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Posted Friday, January 17, 2014 11:38 AM
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A query question...the data below has duplicate RES numbers where one of the records for a dup RES# is flagged in the CALLED field as "YES" where other instances are flagged "NO". What I need to do is query this data so that any RES which has it's called value set to YES results in no instance of that RES being returned in the final data set. Any thoughts on this would be greatly appreciated


RES SEQUENCE Called
R001020460 33075 No
R001020868 23534 No
R001020869 22731 No
R001020869 22730 Yes
R001020870 23174 No
R001020870 23175 Yes
R001020873 22962 No
R001020873 22961 Yes
R001021018 22309 No
R001021018 22310 Yes
R001021020 22551 No
R001021020 22552 No
R001021023 22218 No
R001021023 22220 No
R001021023 22219 No
R001021024 22867 No
R001021024 22866 No
R001021024 22865 Yes
R001021025 23471 No
R001021027 22938 No
R001021027 22940 No
R001021027 22939 No
R001021029 22829 No
R001021029 22828 Yes
Post #1532205
Posted Friday, January 17, 2014 11:57 AM


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No idea what your table name is called or what you are really trying to do here but maybe something like this? (Assuming your table name is #Something)

Select *
from #Something
where RES in
(
select RES
from #Something
group by RES
having MAX(Called) = 'No'
)



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Post #1532215
Posted Friday, January 17, 2014 12:09 PM
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If I want to use another query in MSAccess as the target of the code you sent instead of pointing it at a table in the database... (query name "remaining".. for example... can I do that?
Post #1532221
Posted Friday, January 17, 2014 12:10 PM
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Another method if you are spooked by using a subquery is to create a query which returns all records which have a Yes. Then join that query to the table where your records are and create a new query which gives you the set of records where there is no record returned in the first query by using an outer join. Many Access users find that to be an easier concept as they often work in the designer rather than actually writing SQL statements.

And in answer to your latest question, yes you can do that. In fact that is how the duplicates query in older versions of Access is created. That's the subquery I mentioned above.


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Post #1532222
Posted Friday, January 17, 2014 12:30 PM


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Sean Lange (1/17/2014)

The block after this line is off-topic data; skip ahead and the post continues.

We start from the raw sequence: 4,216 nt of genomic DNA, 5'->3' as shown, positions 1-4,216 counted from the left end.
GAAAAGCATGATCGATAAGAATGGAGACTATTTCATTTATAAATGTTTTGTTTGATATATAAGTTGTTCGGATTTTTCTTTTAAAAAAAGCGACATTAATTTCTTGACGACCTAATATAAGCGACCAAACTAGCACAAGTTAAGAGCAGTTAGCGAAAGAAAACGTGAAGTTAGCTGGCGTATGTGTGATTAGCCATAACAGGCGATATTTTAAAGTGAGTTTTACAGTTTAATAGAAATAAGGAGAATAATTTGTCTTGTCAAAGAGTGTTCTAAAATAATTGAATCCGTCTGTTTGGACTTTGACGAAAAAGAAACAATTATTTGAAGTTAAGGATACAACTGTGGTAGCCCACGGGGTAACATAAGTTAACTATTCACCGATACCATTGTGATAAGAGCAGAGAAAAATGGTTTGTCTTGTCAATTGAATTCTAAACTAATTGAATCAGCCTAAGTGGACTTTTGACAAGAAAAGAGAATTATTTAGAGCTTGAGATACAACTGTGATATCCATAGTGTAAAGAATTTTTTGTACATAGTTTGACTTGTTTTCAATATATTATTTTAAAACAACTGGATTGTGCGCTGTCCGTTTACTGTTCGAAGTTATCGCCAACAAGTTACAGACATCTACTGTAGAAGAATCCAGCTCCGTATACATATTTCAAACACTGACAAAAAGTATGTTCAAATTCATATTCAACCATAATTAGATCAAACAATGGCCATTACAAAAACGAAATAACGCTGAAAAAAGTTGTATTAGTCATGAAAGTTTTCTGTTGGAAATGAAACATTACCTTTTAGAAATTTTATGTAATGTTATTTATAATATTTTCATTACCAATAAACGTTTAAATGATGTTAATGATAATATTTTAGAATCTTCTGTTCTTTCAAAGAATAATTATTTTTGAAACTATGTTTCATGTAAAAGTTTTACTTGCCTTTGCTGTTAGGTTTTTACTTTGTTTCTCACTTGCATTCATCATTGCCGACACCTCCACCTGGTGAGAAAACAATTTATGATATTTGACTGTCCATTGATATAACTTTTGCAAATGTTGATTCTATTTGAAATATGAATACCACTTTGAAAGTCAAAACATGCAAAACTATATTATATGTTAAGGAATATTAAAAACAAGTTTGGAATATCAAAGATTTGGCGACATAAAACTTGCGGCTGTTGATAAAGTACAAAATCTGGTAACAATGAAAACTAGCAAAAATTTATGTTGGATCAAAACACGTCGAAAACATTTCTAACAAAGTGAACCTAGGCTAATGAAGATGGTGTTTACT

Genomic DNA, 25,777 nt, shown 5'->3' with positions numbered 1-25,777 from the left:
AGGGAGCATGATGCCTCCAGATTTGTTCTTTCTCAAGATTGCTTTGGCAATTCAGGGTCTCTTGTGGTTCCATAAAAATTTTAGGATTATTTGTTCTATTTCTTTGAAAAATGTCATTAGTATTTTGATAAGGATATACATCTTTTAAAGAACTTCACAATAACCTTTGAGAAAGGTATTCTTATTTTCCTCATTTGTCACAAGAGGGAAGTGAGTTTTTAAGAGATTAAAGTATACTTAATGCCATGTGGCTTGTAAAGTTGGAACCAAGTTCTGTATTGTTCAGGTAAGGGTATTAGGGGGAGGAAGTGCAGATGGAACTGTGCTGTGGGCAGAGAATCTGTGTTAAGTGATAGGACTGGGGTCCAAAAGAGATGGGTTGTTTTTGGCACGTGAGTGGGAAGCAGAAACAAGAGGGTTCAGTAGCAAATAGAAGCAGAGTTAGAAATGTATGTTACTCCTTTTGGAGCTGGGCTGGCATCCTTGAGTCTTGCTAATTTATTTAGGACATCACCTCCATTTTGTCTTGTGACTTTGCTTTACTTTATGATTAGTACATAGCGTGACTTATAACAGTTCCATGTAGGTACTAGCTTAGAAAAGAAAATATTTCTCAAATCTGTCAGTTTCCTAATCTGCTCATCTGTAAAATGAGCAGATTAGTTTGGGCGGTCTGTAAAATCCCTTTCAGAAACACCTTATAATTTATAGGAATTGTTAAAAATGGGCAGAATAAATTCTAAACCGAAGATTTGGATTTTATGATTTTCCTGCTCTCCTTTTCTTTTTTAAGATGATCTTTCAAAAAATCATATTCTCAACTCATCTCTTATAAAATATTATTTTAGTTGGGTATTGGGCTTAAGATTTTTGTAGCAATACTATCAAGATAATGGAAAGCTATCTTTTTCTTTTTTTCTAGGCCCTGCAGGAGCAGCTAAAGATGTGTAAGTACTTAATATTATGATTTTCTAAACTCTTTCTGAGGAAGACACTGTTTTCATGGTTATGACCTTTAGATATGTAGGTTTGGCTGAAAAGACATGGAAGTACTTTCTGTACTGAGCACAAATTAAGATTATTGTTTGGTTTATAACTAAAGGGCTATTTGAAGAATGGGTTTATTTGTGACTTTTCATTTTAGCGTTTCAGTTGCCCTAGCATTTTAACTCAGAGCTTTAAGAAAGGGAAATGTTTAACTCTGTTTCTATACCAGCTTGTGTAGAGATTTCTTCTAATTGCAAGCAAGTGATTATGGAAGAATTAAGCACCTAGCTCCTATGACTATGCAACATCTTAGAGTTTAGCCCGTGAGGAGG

No idea what your table name is called or what you are really trying to do here but maybe something like this? (Assuming your table name is #Something)

Select *
from #Something
where RES in
(
select RES
from #Something
group by RES
having MAX(Called) = 'No'
)



Or, in T-SQL, you could do this:


Select s1.* -- really should list the columns returned individually
from #Something s1
where not exists(select 1 from #Something s2 where s1.RES = s2.res and s2.Called = 'Yes')





Lynn Pettis

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Post #1532235
Posted Friday, January 17, 2014 12:36 PM
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Your ingenious method returns the dataset I need.. but doesn't allow me to update any data in the resulting dataset. What info can I provide to help with sorting that issue out?
Post #1532237
Posted Friday, January 17, 2014 1:01 PM


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SQL33 (1/17/2014)
Your ingenious method returns the dataset I need.. but doesn't allow me to update any data in the resulting dataset. What info can I provide to help with sorting that issue out?


Well, hard to say since you didn't say anything regarding this in your original post.

Would help if you provided the entire scenario upfront rather than providing things piece meal. You should read the first article I reference below in my signature block. Follow the instructions in that article regarding what you should post and how you should post it to get the best possible answer(s) to your question(s).



Lynn Pettis

For better assistance in answering your questions, click here
For tips to get better help with Performance Problems, click here
For Running Totals and its variations, click here or when working with partitioned tables
For more about Tally Tables, click here
For more about Cross Tabs and Pivots, click here and here
Managing Transaction Logs

SQL Musings from the Desert Fountain Valley SQL (My Mirror Blog)
Post #1532247
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